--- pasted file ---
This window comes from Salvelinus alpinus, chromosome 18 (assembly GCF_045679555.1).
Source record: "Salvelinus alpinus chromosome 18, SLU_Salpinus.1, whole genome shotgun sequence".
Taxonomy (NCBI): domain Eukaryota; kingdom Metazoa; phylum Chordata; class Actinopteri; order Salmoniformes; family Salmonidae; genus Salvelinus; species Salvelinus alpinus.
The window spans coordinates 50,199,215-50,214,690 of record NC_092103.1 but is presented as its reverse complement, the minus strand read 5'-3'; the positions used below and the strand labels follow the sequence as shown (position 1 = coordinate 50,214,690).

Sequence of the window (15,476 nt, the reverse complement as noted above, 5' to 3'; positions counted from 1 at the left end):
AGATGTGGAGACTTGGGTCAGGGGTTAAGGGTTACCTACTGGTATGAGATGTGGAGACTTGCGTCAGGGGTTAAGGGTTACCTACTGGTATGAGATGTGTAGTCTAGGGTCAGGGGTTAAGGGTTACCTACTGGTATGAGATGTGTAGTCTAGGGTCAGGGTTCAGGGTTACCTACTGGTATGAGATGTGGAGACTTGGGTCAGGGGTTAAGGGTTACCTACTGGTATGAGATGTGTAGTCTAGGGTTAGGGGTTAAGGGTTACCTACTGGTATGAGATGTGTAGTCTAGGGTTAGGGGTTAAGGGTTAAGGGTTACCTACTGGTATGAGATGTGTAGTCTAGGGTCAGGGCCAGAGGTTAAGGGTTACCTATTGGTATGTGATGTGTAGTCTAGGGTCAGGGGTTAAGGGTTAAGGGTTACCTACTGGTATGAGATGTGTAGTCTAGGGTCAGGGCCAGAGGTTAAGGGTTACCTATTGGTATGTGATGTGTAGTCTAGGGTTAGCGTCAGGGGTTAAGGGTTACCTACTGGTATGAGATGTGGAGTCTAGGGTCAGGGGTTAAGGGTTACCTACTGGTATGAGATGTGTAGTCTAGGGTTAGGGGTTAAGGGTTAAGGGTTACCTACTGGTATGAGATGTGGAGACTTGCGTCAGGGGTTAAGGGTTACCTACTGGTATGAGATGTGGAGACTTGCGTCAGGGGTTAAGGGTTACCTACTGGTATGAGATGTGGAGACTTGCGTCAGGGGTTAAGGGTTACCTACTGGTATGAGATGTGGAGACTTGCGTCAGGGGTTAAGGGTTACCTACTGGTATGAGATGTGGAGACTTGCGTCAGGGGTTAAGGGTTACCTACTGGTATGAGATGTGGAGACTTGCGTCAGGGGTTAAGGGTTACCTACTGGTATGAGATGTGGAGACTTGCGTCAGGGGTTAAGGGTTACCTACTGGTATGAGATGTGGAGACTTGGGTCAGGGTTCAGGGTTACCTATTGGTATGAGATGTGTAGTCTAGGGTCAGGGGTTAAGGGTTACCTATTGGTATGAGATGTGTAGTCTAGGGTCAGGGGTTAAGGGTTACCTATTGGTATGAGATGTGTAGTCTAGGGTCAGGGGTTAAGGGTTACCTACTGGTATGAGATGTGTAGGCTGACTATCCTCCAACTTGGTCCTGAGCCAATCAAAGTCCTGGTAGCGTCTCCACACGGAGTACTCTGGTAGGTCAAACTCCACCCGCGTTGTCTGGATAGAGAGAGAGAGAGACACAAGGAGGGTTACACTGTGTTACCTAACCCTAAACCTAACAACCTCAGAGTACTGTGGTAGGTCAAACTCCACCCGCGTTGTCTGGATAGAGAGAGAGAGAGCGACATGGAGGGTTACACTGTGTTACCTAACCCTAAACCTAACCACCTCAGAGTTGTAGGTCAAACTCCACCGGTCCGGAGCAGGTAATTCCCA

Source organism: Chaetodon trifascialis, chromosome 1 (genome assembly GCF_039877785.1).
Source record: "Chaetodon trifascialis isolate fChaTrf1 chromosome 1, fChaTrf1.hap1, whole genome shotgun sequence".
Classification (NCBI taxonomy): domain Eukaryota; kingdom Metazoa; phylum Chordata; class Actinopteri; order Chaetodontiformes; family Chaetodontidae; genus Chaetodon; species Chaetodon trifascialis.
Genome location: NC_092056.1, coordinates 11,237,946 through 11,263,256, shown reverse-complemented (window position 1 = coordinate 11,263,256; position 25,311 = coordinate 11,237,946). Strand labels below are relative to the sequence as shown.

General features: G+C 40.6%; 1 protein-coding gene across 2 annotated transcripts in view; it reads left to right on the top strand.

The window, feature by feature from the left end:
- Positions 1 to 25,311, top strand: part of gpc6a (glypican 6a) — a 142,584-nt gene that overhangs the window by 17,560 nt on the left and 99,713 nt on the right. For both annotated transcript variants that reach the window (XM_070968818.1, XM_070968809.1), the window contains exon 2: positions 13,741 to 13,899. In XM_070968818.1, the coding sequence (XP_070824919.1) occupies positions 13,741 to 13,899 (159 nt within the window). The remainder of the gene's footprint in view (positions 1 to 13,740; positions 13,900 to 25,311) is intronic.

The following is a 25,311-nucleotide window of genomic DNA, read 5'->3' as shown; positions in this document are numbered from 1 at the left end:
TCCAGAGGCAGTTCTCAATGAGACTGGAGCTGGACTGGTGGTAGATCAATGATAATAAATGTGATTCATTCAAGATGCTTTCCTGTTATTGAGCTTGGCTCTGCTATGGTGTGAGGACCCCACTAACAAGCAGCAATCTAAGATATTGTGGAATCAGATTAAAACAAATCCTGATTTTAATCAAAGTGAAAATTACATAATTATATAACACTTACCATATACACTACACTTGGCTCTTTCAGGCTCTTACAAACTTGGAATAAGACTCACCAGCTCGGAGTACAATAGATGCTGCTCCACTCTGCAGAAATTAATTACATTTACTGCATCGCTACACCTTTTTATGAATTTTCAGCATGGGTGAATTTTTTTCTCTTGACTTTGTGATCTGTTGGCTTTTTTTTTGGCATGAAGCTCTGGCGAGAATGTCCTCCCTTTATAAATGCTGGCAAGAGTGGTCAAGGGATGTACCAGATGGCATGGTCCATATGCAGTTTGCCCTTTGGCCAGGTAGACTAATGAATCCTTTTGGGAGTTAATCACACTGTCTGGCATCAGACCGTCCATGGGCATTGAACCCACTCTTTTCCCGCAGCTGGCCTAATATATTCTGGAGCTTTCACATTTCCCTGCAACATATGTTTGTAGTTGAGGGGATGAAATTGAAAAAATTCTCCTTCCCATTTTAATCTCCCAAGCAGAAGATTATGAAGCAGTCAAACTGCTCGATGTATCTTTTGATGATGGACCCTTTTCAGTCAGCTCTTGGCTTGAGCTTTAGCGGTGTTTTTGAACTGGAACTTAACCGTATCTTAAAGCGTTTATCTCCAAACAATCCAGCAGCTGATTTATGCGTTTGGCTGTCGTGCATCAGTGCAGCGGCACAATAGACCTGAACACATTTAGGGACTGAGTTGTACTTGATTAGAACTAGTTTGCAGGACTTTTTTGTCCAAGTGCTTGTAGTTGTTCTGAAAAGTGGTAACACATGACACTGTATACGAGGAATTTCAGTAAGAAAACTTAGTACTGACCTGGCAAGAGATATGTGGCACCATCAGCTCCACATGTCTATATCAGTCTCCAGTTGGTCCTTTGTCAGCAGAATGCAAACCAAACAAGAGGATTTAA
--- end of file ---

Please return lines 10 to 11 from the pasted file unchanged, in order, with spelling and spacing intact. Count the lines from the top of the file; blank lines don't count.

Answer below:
Genome location: NC_092056.1, coordinates 11,237,946 through 11,263,256, shown reverse-complemented (window position 1 = coordinate 11,263,256; position 25,311 = coordinate 11,237,946). Strand labels below are relative to the sequence as shown.

General features: G+C 40.6%; 1 protein-coding gene across 2 annotated transcripts in view; it reads left to right on the top strand.